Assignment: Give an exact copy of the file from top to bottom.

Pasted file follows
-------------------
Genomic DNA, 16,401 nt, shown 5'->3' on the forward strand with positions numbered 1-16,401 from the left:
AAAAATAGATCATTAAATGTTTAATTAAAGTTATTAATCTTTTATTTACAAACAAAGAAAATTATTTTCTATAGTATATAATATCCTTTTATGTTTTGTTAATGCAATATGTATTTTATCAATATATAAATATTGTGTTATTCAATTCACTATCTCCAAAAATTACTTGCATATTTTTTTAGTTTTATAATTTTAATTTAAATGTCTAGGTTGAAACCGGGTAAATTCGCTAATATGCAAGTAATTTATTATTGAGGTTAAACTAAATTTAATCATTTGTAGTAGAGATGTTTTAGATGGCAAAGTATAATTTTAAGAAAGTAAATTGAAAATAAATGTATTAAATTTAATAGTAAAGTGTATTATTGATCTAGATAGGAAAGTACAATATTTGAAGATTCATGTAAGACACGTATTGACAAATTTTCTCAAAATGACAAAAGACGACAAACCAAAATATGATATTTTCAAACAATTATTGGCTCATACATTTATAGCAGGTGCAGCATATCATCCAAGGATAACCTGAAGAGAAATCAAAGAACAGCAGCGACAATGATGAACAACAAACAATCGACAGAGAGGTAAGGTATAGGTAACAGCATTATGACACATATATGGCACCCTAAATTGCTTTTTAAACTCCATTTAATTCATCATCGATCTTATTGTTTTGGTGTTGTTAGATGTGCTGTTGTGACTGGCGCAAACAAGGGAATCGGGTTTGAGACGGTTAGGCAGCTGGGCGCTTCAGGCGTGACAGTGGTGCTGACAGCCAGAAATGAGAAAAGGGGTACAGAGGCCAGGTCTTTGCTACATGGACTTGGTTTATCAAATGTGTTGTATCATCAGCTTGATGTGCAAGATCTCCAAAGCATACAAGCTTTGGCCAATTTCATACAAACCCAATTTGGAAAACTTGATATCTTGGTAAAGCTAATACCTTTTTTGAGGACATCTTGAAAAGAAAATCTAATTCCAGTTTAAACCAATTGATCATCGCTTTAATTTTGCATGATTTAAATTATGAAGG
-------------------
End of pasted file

Genomic DNA, 16,401 nt, shown 5'->3' on the forward strand with positions numbered 1-16,401 from the left:
AAAAATAGATCATTAAATGTTTAATTAAAGTTATTAATCTTTTATTTACAAACAAAGAAAATTATTTTCTATAGTATATAATATCCTTTTATGTTTTGTTAATGCAATATGTATTTTATCAATATATAAATATTGTGTTATTCAATTCACTATCTCCAAAAATTACTTGCATATTTTTTTAGTTTTATAATTTTAATTTAAATGTCTAGGTTGAAACCGGGTAAATTCGCTAATATGCAAGTAATTTATTATTGAGGTTAAACTAAATTTAATCATTTGTAGTAGAGATGTTTTAGATGGCAAAGTATAATTTTAAGAAAGTAAATTGAAAATAAATGTATTAAATTTAATAGTAAAGTGTATTATTGATCTAGATAGGAAAGTACAATATTTGAAGATTCATGTAAGACACGTATTGACAAATTTTCTCAAAATGACAAAAGACGACAAACCAAAATATGATATTTTCAAACAATTATTGGCTCATACATTTATAGCAGGTGCAGCATATCATCCAAGGATAACCTGAAGAGAAATCAAAGAACAGCAGCGACAATGATGAACAACAAACAATCGACAGAGAGGTAAGGTATAGGTAACAGCATTATGACACATATATGGCACCCTAAATTGCTTTTTAAACTCCATTTAATTCATCATCGATCTTATTGTTTTGGTGTTGTTAGATGTGCTGTTGTGACTGGCGCAAACAAGGGAATCGGGTTTGAGACGGTTAGGCAGCTGGGCGCTTCAGGCGTGACAGTGGTGCTGACAGCCAGAAATGAGAAAAGGGGTACAGAGGCCAGGTCTTTGCTACATGGACTTGGTTTATCAAATGTGTTGTATCATCAGCTTGATGTGCAAGATCTCCAAAGCATACAAGCTTTGGCCAATTTCATACAAACCCAATTTGGAAAACTTGATATCTTGGTAAAGCTAATACCTTTTTTGAGGACATCTTGAAAAGAAAATCTAATTCCAGTTTAAACCAATTGATCATCGCTTTAATTTTGCATGATTTAAATTATGAAGG